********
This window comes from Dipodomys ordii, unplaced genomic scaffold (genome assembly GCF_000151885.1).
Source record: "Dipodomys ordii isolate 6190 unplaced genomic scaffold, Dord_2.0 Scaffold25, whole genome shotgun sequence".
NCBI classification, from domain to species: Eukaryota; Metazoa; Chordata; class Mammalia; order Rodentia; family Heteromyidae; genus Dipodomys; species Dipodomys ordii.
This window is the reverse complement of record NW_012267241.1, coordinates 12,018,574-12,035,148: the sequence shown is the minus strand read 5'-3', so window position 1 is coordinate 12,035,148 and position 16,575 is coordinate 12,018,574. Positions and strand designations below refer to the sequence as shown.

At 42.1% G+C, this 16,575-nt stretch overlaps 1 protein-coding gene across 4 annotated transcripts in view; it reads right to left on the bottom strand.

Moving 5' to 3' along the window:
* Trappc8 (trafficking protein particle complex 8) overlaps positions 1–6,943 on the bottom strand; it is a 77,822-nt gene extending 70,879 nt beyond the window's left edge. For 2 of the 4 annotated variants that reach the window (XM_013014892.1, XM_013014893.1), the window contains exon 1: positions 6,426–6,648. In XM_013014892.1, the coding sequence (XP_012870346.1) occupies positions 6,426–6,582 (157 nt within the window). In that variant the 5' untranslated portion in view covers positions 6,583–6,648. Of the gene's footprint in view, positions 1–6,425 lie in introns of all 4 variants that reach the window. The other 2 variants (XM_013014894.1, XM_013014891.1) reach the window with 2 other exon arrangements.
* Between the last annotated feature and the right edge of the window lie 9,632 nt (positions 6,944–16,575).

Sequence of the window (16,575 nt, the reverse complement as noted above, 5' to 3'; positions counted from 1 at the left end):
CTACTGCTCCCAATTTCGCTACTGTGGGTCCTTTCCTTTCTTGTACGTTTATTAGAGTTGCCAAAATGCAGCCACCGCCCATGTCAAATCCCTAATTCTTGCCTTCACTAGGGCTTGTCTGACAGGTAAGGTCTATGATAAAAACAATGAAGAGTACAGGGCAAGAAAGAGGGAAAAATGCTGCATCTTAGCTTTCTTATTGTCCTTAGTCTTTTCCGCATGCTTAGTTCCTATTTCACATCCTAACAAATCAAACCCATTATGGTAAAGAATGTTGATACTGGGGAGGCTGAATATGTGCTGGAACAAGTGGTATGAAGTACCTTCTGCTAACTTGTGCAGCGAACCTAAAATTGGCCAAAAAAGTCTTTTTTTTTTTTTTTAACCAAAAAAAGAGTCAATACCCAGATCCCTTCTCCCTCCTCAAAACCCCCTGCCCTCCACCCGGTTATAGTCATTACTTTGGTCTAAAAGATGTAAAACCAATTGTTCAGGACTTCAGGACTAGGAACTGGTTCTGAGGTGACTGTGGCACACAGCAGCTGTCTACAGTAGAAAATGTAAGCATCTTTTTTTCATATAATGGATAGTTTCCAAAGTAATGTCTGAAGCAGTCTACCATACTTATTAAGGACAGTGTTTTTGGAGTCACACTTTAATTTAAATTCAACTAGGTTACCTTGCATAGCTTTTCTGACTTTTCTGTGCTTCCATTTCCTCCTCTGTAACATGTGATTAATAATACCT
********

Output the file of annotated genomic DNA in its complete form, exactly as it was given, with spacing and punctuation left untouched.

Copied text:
This window comes from Dipodomys ordii, unplaced genomic scaffold (genome assembly GCF_000151885.1).
Source record: "Dipodomys ordii isolate 6190 unplaced genomic scaffold, Dord_2.0 Scaffold25, whole genome shotgun sequence".
NCBI classification, from domain to species: Eukaryota; Metazoa; Chordata; class Mammalia; order Rodentia; family Heteromyidae; genus Dipodomys; species Dipodomys ordii.
This window is the reverse complement of record NW_012267241.1, coordinates 12,018,574-12,035,148: the sequence shown is the minus strand read 5'-3', so window position 1 is coordinate 12,035,148 and position 16,575 is coordinate 12,018,574. Positions and strand designations below refer to the sequence as shown.

At 42.1% G+C, this 16,575-nt stretch overlaps 1 protein-coding gene across 4 annotated transcripts in view; it reads right to left on the bottom strand.

Moving 5' to 3' along the window:
* Trappc8 (trafficking protein particle complex 8) overlaps positions 1–6,943 on the bottom strand; it is a 77,822-nt gene extending 70,879 nt beyond the window's left edge. For 2 of the 4 annotated variants that reach the window (XM_013014892.1, XM_013014893.1), the window contains exon 1: positions 6,426–6,648. In XM_013014892.1, the coding sequence (XP_012870346.1) occupies positions 6,426–6,582 (157 nt within the window). In that variant the 5' untranslated portion in view covers positions 6,583–6,648. Of the gene's footprint in view, positions 1–6,425 lie in introns of all 4 variants that reach the window. The other 2 variants (XM_013014894.1, XM_013014891.1) reach the window with 2 other exon arrangements.
* Between the last annotated feature and the right edge of the window lie 9,632 nt (positions 6,944–16,575).

Sequence of the window (16,575 nt, the reverse complement as noted above, 5' to 3'; positions counted from 1 at the left end):
CTACTGCTCCCAATTTCGCTACTGTGGGTCCTTTCCTTTCTTGTACGTTTATTAGAGTTGCCAAAATGCAGCCACCGCCCATGTCAAATCCCTAATTCTTGCCTTCACTAGGGCTTGTCTGACAGGTAAGGTCTATGATAAAAACAATGAAGAGTACAGGGCAAGAAAGAGGGAAAAATGCTGCATCTTAGCTTTCTTATTGTCCTTAGTCTTTTCCGCATGCTTAGTTCCTATTTCACATCCTAACAAATCAAACCCATTATGGTAAAGAATGTTGATACTGGGGAGGCTGAATATGTGCTGGAACAAGTGGTATGAAGTACCTTCTGCTAACTTGTGCAGCGAACCTAAAATTGGCCAAAAAAGTCTTTTTTTTTTTTTTTAACCAAAAAAAGAGTCAATACCCAGATCCCTTCTCCCTCCTCAAAACCCCCTGCCCTCCACCCGGTTATAGTCATTACTTTGGTCTAAAAGATGTAAAACCAATTGTTCAGGACTTCAGGACTAGGAACTGGTTCTGAGGTGACTGTGGCACACAGCAGCTGTCTACAGTAGAAAATGTAAGCATCTTTTTTTCATATAATGGATAGTTTCCAAAGTAATGTCTGAAGCAGTCTACCATACTTATTAAGGACAGTGTTTTTGGAGTCACACTTTAATTTAAATTCAACTAGGTTACCTTGCATAGCTTTTCTGACTTTTCTGTGCTTCCATTTCCTCCTCTGTAACATGTGATTAATAATACCT